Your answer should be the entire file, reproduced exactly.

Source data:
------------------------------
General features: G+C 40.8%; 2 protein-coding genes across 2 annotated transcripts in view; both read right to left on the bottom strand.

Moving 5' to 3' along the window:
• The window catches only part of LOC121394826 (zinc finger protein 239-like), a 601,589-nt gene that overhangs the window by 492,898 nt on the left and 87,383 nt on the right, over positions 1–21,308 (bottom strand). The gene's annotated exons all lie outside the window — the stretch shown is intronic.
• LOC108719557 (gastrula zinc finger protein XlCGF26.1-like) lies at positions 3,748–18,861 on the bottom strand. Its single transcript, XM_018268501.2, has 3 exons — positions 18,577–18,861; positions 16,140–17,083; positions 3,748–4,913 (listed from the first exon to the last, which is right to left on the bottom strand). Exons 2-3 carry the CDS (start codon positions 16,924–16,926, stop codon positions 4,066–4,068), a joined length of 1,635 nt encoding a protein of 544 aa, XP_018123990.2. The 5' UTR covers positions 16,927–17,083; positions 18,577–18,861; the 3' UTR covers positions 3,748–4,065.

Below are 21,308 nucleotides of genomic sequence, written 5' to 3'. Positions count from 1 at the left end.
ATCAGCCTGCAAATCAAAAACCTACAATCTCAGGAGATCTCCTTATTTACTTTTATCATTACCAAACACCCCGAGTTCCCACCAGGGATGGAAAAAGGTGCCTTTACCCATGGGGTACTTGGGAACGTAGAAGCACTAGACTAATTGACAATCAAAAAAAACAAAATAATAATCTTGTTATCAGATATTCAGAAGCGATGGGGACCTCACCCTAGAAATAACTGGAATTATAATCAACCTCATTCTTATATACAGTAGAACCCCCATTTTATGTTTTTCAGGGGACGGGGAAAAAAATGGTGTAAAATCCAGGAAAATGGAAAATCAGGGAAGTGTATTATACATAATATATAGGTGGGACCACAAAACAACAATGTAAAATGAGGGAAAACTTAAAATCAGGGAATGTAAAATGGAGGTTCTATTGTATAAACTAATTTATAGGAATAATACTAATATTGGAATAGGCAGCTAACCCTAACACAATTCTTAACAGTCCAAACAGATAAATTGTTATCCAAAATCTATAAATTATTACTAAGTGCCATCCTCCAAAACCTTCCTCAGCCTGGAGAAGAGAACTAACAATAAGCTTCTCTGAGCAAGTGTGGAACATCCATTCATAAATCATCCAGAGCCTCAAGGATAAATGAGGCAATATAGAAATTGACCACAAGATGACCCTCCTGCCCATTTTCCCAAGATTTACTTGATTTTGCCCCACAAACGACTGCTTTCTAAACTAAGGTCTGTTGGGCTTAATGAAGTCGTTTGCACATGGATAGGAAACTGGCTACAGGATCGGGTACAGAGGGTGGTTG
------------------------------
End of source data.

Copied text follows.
General features: G+C 40.8%; 2 protein-coding genes across 2 annotated transcripts in view; both read right to left on the bottom strand.

Moving 5' to 3' along the window:
• The window catches only part of LOC121394826 (zinc finger protein 239-like), a 601,589-nt gene that overhangs the window by 492,898 nt on the left and 87,383 nt on the right, over positions 1–21,308 (bottom strand). The gene's annotated exons all lie outside the window — the stretch shown is intronic.
• LOC108719557 (gastrula zinc finger protein XlCGF26.1-like) lies at positions 3,748–18,861 on the bottom strand. Its single transcript, XM_018268501.2, has 3 exons — positions 18,577–18,861; positions 16,140–17,083; positions 3,748–4,913 (listed from the first exon to the last, which is right to left on the bottom strand). Exons 2-3 carry the CDS (start codon positions 16,924–16,926, stop codon positions 4,066–4,068), a joined length of 1,635 nt encoding a protein of 544 aa, XP_018123990.2. The 5' UTR covers positions 16,927–17,083; positions 18,577–18,861; the 3' UTR covers positions 3,748–4,065.

Below are 21,308 nucleotides of genomic sequence, written 5' to 3'. Positions count from 1 at the left end.
ATCAGCCTGCAAATCAAAAACCTACAATCTCAGGAGATCTCCTTATTTACTTTTATCATTACCAAACACCCCGAGTTCCCACCAGGGATGGAAAAAGGTGCCTTTACCCATGGGGTACTTGGGAACGTAGAAGCACTAGACTAATTGACAATCAAAAAAAACAAAATAATAATCTTGTTATCAGATATTCAGAAGCGATGGGGACCTCACCCTAGAAATAACTGGAATTATAATCAACCTCATTCTTATATACAGTAGAACCCCCATTTTATGTTTTTCAGGGGACGGGGAAAAAAATGGTGTAAAATCCAGGAAAATGGAAAATCAGGGAAGTGTATTATACATAATATATAGGTGGGACCACAAAACAACAATGTAAAATGAGGGAAAACTTAAAATCAGGGAATGTAAAATGGAGGTTCTATTGTATAAACTAATTTATAGGAATAATACTAATATTGGAATAGGCAGCTAACCCTAACACAATTCTTAACAGTCCAAACAGATAAATTGTTATCCAAAATCTATAAATTATTACTAAGTGCCATCCTCCAAAACCTTCCTCAGCCTGGAGAAGAGAACTAACAATAAGCTTCTCTGAGCAAGTGTGGAACATCCATTCATAAATCATCCAGAGCCTCAAGGATAAATGAGGCAATATAGAAATTGACCACAAGATGACCCTCCTGCCCATTTTCCCAAGATTTACTTGATTTTGCCCCACAAACGACTGCTTTCTAAACTAAGGTCTGTTGGGCTTAATGAAGTCGTTTGCACATGGATAGGAAACTGGCTACAGGATCGGGTACAGAGGGTGGTTG